The cast assembled by George Mihalka is a solid one stocked with moderately-talented character actors whose unfamiliarity increases their relatability in the story. Paul Kelman makes an affable leading man equally romantic, heroic, and likable. His acting, like most of the cast, is understated and convincing. Lori Hallier ably portrays his conflicted love interest Sarah. Completing this love triangle is Neil Affleck giving a good show as Axel, the ruddy-faced Ralph Bellamy of this romantic entanglement. Since My Bloody Valentine Affleck has racked up credits mostly in animation doing a lot of technical work on The Simpsons. Canadian acting scene mainstay Don Francks (whose credits include Finian’s Rainbow, McCabe & Mrs. Miller, I’m Not There, and voice work in Heavy Metal, Rock & Rule, and on the mid-1990’s X-Men animated series, he played Sabretooth) gives a fine performance as another mainstay of the horror genre, the dedicated town sheriff out to stop the Miner’s reign of terror. Peter Cowper only gets to show his face as Harry Warden briefly in flashbacks at the beginning of the movie but the rest of the time he’s wearing the Miner’s killing gear and wielding his pickaxe like a lumberjack from Hell. Through presence and movement Cowper makes this monster as stark and relentless as the worse figments of our nightmares. The other stand-outs in the cast include Keith Knight as seasoned miner Hollis and Alf Humphreys as the goofball Howard.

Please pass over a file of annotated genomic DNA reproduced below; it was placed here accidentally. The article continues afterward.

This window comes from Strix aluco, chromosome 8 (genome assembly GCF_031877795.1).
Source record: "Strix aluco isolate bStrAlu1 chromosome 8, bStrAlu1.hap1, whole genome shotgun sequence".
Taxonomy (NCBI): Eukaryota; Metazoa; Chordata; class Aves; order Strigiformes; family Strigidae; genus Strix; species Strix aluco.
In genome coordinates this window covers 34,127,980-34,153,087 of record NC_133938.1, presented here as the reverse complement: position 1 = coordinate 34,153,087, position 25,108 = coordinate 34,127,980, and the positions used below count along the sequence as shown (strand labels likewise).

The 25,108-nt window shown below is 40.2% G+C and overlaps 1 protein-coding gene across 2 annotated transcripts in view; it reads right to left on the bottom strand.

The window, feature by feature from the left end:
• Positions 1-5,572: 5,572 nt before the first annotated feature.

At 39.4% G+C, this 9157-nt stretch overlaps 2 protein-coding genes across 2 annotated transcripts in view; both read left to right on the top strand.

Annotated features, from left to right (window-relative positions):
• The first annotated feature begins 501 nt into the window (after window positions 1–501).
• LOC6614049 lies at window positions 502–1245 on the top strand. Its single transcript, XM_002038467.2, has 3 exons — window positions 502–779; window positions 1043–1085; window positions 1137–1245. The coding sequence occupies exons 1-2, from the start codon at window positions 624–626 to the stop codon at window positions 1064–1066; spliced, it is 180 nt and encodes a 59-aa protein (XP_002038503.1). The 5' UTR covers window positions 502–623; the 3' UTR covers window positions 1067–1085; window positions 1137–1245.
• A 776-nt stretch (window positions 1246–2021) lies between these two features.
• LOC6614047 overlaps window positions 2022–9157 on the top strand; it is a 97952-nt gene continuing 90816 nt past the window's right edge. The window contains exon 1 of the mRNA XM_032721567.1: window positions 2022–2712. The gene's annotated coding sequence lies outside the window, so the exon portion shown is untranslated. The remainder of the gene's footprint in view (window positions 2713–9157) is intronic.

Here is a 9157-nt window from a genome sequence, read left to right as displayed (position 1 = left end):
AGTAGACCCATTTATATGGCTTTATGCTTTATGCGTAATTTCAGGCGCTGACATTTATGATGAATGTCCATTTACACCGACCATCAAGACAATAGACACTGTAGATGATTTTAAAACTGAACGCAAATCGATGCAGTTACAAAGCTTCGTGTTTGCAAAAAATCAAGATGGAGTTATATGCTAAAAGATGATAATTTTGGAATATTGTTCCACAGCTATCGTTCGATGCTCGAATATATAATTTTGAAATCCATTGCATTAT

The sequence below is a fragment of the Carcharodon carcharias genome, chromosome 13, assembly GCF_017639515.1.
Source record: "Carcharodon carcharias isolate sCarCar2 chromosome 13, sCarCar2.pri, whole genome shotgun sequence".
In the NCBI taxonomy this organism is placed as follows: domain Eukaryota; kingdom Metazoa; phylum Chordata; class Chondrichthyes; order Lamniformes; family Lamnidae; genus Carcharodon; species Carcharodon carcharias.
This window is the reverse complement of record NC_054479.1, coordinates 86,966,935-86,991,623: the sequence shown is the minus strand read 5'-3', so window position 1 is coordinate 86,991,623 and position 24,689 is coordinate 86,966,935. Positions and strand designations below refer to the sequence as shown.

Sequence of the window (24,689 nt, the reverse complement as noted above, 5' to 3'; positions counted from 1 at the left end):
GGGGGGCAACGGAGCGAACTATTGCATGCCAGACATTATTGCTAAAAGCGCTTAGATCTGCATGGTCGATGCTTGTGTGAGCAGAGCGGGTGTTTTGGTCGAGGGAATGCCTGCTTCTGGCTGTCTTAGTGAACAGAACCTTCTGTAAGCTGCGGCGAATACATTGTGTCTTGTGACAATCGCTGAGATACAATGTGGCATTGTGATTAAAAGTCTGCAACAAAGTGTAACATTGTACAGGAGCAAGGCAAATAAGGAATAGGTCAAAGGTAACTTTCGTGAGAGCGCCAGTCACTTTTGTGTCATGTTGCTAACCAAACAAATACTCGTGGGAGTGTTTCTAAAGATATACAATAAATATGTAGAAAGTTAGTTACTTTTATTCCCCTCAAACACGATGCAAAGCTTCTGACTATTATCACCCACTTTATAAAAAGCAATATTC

Director George Mihalka brings all these elements together into a cohesive product that manages to entertain and thrill without repulsing or ever being boring. He manages to deliver some choice shock moments and ramp up the suspense where it counts. The final half-hour is a great creepy thrill ride set almost entirely in the dimly-lit mine, a great frightening location for the final confrontation with the Miner. With the death scenes restored to showcase the fantastic FX work by Burman and co., My Bloody Valentine can now be considered complete. What the self-righteous cowards at Paramount and the MPAA took away 28 years ago has been returned to its rightful place and what was once a chilling yet bland psycho-on-the-loose flick is now a great, underrated entry in a unjustly-maligned horror subgenre.